"The sky realm has shown me incredible beauty over the last twenty years," Dylan reminisced with a far off look. "Maybe I'll be inspired again today."
After breakfast, Dylan and his children strolled across the dune and down to the beach for some body boarding. Toward the end of their session, the shorebreak started gaining power, tumbling them about in the shells and sand. There might be some better waves later on, he thought.
Arriving at the airport at a little past twelve, Dylan saw that the parking lot was full next to the drop zone hangar. Out on the ramp next to a Douglas DC-3, the skydivers were donning their gear. There were Fat John, Silly, Dogeater, Beanpole, Spam, Ma Death, and the rest of that wild bunch. Wild, but they could fly like gods!
"Hey, Dylan!," his friend Swoop shouted, "get it on! Ya snooze ya lose."
"I'm not packed," Dylan answered.
"Pack it on the plane," came the offhand reply.
The engines were already rumbling when Dylan threw his gear bag on board and then scrambled through the narrow door. The plane immediately began to taxi out, and after an engine run-up, the thirty skydivers were airborne. After he finished up his pack job at about six thousand feet, Dylan took a seat on the floor next to the open aircraft door. Looking out across the landscape to the west, he saw dozens of lakes, mirror-like across the subtropical peninsula, reflecting brilliant summer sunlight. A scattering of cottony cumulus clouds between two and three thousand feet would tip off alert divers that it was time to 'air out the laundry,' slowing their breathtaking speed at terminal velocity to a pleasant parachute ride. As they reached an altitude of fifteen thousand feet, Dupes, the pilot, banked the venerable old aircraft in on jump run. Dylan knelt at the threshold of the portal, spotting for the drop zone. As they passed over the airport, slightly off the wind line, he gestured up to Dupes for a correction to the left, then drew a finger across his throat to signal a cut in the engine power. The now familiar ecstatic feeling suddenly flowed up his spine, covering him with gooseflesh, while 'The Song of Amergin' began to echo in his mind from across the millennia:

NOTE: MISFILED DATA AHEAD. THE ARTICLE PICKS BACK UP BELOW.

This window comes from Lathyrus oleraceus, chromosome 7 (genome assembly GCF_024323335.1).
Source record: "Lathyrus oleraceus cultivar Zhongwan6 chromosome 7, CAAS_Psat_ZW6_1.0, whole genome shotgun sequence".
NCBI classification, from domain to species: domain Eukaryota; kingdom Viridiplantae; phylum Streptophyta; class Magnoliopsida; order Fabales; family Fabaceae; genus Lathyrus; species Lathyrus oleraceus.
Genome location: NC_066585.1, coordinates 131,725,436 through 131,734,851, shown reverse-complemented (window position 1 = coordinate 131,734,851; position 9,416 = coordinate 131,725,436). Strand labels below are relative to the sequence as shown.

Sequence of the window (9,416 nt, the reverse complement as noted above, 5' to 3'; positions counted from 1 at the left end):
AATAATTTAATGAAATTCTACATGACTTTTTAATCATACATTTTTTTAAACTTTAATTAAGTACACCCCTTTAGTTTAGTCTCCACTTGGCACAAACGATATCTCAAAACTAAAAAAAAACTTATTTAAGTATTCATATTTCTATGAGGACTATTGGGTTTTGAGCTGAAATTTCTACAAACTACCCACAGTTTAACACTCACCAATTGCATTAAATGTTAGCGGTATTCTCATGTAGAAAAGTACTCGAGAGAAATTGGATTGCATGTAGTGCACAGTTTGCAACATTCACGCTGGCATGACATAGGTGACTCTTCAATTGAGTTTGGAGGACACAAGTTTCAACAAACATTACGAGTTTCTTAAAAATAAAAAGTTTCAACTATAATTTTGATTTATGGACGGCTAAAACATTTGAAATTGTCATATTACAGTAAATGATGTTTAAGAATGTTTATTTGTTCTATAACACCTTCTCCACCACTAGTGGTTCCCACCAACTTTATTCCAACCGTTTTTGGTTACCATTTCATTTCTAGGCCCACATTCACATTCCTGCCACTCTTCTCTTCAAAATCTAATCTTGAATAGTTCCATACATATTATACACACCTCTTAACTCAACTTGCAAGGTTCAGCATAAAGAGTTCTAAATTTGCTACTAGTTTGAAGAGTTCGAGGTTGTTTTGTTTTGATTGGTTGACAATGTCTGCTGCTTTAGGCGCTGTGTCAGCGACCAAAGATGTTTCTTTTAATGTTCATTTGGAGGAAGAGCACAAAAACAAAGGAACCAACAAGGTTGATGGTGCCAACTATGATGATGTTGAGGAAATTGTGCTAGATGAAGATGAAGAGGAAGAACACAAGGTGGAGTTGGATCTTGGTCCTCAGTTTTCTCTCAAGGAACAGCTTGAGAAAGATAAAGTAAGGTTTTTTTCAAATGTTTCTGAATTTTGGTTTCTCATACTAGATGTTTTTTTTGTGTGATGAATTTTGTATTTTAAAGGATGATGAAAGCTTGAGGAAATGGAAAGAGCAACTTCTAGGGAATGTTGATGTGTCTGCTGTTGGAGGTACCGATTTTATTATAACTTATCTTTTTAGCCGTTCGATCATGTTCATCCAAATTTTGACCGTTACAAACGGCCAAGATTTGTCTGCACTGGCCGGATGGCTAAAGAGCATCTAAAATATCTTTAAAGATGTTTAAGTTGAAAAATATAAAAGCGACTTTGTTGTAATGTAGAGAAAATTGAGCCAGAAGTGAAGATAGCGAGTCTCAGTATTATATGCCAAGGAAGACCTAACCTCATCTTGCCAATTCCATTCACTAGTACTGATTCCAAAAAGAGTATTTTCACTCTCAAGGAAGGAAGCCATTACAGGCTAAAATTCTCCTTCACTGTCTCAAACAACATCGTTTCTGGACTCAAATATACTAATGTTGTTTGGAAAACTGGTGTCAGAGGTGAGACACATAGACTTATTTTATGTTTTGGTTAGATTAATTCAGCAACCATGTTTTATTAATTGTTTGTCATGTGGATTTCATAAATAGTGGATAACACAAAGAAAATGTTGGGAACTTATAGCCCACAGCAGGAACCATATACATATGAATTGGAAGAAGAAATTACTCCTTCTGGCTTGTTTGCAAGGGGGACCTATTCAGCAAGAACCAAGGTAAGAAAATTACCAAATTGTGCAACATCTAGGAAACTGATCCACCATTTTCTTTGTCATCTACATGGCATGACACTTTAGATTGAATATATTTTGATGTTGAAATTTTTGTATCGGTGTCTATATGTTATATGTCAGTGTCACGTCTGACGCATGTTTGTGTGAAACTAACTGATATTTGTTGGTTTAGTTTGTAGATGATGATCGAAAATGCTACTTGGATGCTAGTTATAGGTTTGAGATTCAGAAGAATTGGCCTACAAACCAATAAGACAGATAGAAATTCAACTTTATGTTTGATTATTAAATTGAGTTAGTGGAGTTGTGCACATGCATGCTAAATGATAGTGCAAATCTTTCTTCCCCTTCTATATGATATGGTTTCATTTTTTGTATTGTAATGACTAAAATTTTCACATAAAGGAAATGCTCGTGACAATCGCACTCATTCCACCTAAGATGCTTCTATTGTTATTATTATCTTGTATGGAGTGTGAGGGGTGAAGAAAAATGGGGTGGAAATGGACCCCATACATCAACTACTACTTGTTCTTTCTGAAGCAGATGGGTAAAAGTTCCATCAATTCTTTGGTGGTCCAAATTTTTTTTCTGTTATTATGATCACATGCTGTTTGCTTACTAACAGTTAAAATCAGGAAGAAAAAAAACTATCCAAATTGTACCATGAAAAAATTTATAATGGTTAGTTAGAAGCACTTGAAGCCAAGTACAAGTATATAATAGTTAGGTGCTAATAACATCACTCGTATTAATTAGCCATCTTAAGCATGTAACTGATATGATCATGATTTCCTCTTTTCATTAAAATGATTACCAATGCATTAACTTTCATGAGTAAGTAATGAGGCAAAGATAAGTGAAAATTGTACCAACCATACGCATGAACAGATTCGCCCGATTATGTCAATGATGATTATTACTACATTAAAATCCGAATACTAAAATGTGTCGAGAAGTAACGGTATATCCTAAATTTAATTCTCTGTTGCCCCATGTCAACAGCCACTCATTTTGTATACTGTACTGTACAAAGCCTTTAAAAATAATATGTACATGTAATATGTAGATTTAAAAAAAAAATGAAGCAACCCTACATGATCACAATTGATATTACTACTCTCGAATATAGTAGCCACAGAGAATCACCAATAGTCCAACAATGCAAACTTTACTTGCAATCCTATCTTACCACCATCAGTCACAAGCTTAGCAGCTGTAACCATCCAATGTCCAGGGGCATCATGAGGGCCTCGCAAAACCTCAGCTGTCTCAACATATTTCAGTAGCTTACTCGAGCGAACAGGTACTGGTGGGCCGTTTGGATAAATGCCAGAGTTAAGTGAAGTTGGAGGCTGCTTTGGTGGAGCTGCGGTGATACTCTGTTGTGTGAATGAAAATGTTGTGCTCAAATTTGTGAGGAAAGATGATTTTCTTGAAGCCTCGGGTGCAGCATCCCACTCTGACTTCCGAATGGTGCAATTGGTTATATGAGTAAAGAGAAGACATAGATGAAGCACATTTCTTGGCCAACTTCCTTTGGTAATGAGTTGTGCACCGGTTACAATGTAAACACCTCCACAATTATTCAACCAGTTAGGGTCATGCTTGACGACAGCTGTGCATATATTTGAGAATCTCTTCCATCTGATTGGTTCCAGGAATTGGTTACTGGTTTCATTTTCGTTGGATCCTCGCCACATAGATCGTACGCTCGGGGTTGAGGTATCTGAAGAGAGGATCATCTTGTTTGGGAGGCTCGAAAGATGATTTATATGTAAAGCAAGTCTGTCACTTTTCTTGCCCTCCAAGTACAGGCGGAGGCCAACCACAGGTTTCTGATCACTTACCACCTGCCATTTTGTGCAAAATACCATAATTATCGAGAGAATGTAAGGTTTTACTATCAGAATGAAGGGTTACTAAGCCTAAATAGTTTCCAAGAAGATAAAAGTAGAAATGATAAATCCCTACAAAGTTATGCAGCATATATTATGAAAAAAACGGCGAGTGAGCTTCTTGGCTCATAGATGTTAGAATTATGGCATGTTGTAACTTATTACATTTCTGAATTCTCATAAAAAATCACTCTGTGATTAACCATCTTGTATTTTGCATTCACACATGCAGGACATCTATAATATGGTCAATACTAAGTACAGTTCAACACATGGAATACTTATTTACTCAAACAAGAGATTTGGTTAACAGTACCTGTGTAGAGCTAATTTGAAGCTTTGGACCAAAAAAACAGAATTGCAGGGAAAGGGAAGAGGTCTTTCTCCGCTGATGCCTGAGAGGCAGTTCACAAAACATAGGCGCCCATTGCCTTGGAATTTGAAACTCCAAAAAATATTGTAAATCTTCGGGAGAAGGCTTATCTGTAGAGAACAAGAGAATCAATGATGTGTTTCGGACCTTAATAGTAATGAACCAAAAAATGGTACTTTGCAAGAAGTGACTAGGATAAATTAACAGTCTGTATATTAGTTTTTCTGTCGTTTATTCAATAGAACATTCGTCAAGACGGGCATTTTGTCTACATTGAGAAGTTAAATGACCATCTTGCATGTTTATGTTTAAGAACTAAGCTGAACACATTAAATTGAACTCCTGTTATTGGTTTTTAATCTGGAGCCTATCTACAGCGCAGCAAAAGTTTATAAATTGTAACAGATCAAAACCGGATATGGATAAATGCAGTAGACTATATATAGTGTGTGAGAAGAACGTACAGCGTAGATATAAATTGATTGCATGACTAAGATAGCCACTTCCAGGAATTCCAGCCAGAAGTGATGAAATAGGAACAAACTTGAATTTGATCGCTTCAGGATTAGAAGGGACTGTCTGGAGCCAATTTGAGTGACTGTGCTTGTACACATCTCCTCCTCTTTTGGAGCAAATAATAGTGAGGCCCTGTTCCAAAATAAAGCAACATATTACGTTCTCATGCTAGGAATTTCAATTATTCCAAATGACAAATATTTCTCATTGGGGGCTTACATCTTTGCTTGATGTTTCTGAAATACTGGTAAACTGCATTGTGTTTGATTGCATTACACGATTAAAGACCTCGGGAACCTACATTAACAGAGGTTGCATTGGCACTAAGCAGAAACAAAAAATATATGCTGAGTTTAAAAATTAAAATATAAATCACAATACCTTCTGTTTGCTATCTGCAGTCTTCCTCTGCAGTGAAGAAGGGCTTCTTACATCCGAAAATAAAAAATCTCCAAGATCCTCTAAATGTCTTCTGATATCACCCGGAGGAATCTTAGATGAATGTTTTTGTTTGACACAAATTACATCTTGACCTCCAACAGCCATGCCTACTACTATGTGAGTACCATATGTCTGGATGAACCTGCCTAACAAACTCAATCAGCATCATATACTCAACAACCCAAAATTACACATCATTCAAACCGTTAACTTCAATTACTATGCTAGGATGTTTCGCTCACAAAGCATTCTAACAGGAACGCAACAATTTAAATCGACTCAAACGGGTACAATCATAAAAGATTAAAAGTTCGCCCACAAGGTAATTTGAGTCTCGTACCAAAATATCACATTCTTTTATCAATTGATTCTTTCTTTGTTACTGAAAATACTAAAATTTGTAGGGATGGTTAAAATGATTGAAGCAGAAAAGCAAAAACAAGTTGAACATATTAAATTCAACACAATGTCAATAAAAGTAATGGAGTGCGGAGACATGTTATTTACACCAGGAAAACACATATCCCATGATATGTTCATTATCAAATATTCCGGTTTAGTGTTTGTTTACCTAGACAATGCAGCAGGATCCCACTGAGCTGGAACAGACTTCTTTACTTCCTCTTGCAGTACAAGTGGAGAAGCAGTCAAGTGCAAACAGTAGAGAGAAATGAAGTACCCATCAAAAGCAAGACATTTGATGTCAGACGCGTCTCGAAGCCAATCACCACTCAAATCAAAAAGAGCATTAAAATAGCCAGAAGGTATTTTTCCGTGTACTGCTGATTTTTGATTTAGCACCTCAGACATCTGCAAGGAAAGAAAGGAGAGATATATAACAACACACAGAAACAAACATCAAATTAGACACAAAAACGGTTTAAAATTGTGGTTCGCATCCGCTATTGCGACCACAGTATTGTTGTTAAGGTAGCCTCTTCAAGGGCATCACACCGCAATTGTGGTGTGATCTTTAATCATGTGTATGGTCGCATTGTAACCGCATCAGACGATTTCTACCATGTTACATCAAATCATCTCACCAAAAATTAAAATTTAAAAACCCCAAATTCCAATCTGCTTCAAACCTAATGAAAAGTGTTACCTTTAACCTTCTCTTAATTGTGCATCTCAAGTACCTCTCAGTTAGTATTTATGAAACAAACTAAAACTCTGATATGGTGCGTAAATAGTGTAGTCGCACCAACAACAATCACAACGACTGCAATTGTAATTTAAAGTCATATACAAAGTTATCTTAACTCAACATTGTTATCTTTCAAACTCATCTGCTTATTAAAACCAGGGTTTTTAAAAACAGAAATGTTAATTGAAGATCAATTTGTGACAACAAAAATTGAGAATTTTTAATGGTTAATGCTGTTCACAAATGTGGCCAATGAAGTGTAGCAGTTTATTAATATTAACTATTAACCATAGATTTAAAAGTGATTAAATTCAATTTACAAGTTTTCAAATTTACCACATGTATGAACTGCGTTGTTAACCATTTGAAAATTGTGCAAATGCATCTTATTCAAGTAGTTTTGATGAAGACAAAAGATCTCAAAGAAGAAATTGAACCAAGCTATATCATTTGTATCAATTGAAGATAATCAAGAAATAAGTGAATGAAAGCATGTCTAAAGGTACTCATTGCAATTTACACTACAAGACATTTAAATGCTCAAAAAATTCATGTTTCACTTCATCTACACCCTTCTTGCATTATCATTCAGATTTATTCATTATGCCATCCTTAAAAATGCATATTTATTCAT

The throbbing, vibrating power of the DC-3 engines dominated his perception, and as he gave the signal to exit, motion turned to poetry:
Returning home that evening, Dylan related his afternoon experiences to his family at the dinner table. "This poetic power seems to come from all the natural realms," he said between bites of salmon. "I feel that the oak trees and the lightning, which are so common between earth and sky here on the peninsula, are important elements too."